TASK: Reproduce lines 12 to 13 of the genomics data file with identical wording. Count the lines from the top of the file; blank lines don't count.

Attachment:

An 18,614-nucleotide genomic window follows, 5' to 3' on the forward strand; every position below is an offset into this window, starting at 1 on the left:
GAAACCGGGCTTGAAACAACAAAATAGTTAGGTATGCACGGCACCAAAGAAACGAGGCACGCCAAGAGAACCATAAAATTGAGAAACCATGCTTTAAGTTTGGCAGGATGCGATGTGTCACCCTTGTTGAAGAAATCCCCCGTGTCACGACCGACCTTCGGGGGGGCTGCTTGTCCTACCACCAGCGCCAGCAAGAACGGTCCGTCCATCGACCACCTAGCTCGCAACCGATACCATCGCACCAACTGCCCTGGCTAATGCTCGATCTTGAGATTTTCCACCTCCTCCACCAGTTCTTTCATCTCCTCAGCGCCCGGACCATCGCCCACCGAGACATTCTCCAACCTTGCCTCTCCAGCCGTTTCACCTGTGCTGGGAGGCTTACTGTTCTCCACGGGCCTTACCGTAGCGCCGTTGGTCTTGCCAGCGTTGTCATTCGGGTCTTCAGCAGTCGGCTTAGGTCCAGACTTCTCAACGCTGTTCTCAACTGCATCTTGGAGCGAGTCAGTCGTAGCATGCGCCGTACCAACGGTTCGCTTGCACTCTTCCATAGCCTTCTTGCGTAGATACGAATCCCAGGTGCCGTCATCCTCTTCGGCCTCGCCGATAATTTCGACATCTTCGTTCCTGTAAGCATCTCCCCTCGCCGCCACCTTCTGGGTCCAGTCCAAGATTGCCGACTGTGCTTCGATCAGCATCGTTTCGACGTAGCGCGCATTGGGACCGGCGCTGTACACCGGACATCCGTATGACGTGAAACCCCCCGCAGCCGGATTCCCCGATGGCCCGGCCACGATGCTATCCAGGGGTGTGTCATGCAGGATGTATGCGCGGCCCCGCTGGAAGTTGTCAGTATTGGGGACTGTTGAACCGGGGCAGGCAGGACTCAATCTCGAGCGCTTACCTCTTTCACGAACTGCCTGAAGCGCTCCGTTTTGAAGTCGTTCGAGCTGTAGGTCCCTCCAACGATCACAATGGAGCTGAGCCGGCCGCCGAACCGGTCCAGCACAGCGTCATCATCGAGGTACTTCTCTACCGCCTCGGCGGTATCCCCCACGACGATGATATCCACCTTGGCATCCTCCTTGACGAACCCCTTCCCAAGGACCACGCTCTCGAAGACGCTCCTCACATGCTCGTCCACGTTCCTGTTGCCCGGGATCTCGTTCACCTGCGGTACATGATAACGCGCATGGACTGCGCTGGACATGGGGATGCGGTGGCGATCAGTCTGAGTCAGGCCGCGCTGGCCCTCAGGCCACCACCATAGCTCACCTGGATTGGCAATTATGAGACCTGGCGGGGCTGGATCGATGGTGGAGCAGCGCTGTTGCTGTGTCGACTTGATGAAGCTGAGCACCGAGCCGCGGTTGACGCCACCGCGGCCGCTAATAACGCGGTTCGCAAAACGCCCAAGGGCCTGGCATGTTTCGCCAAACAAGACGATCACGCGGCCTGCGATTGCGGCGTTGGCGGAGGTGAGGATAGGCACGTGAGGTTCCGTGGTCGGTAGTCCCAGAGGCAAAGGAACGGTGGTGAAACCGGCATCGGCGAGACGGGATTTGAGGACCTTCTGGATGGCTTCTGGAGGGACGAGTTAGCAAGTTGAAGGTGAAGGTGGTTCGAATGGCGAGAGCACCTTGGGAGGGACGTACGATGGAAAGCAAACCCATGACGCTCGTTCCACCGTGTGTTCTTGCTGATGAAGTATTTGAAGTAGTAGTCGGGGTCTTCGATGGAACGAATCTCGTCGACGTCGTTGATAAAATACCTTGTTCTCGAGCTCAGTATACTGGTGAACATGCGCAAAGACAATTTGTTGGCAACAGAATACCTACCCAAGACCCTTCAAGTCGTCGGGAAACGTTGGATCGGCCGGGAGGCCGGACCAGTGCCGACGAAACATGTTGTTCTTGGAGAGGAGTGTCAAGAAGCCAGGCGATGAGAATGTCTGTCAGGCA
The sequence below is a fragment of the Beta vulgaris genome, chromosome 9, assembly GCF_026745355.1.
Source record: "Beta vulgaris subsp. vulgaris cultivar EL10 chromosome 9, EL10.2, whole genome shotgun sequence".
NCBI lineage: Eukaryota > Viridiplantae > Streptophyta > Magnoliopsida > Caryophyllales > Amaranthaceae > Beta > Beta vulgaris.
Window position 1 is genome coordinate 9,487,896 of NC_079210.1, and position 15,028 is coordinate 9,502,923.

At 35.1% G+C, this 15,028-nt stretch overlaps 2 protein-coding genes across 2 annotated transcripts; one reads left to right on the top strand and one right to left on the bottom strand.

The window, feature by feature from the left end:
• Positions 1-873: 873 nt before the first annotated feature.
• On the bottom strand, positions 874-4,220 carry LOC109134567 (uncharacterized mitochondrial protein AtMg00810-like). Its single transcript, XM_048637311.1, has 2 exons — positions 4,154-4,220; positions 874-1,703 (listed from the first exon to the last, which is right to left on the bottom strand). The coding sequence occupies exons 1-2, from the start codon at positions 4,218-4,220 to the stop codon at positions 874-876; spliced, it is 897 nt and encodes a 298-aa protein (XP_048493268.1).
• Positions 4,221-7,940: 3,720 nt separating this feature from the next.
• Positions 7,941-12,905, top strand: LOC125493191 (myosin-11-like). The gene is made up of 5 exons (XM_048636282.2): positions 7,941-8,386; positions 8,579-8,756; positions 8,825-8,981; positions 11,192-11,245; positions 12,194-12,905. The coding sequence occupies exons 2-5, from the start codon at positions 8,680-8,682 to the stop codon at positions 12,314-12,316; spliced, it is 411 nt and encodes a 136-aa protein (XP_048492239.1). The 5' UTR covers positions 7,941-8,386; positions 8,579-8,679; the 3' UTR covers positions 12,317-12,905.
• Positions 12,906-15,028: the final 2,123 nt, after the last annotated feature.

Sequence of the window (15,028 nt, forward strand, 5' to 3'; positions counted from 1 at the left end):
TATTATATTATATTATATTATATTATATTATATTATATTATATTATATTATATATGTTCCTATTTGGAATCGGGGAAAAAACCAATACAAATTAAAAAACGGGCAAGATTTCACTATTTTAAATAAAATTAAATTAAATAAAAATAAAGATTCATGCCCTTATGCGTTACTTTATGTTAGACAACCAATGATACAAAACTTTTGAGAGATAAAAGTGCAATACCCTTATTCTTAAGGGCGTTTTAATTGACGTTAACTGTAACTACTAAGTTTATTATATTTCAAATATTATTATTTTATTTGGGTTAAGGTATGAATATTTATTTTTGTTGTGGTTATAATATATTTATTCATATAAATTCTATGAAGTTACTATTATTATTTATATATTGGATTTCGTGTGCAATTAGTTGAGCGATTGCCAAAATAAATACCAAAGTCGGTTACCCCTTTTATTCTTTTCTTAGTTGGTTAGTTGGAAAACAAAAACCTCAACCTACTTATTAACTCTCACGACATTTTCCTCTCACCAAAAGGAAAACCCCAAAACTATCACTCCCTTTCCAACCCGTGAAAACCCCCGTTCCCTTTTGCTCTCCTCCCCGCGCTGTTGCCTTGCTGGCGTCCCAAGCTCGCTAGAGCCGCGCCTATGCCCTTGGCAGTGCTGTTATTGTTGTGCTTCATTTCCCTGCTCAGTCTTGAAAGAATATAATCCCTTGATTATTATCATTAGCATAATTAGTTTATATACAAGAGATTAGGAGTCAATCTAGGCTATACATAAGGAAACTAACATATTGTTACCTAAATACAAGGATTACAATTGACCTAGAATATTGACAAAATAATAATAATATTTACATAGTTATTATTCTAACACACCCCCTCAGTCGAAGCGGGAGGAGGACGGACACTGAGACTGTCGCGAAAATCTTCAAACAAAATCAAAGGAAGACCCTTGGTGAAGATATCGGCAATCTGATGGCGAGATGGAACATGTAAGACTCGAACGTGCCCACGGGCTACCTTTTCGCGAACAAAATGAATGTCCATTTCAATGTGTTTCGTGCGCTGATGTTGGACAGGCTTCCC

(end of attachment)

• Positions 7,941-12,905, top strand: LOC125493191 (myosin-11-like). The gene is made up of 5 exons (XM_048636282.2): positions 7,941-8,386; positions 8,579-8,756; positions 8,825-8,981; positions 11,192-11,245; positions 12,194-12,905. The coding sequence occupies exons 2-5, from the start codon at positions 8,680-8,682 to the stop codon at positions 12,314-12,316; spliced, it is 411 nt and encodes a 136-aa protein (XP_048492239.1). The 5' UTR covers positions 7,941-8,386; positions 8,579-8,679; the 3' UTR covers positions 12,317-12,905.
• Positions 12,906-15,028: the final 2,123 nt, after the last annotated feature.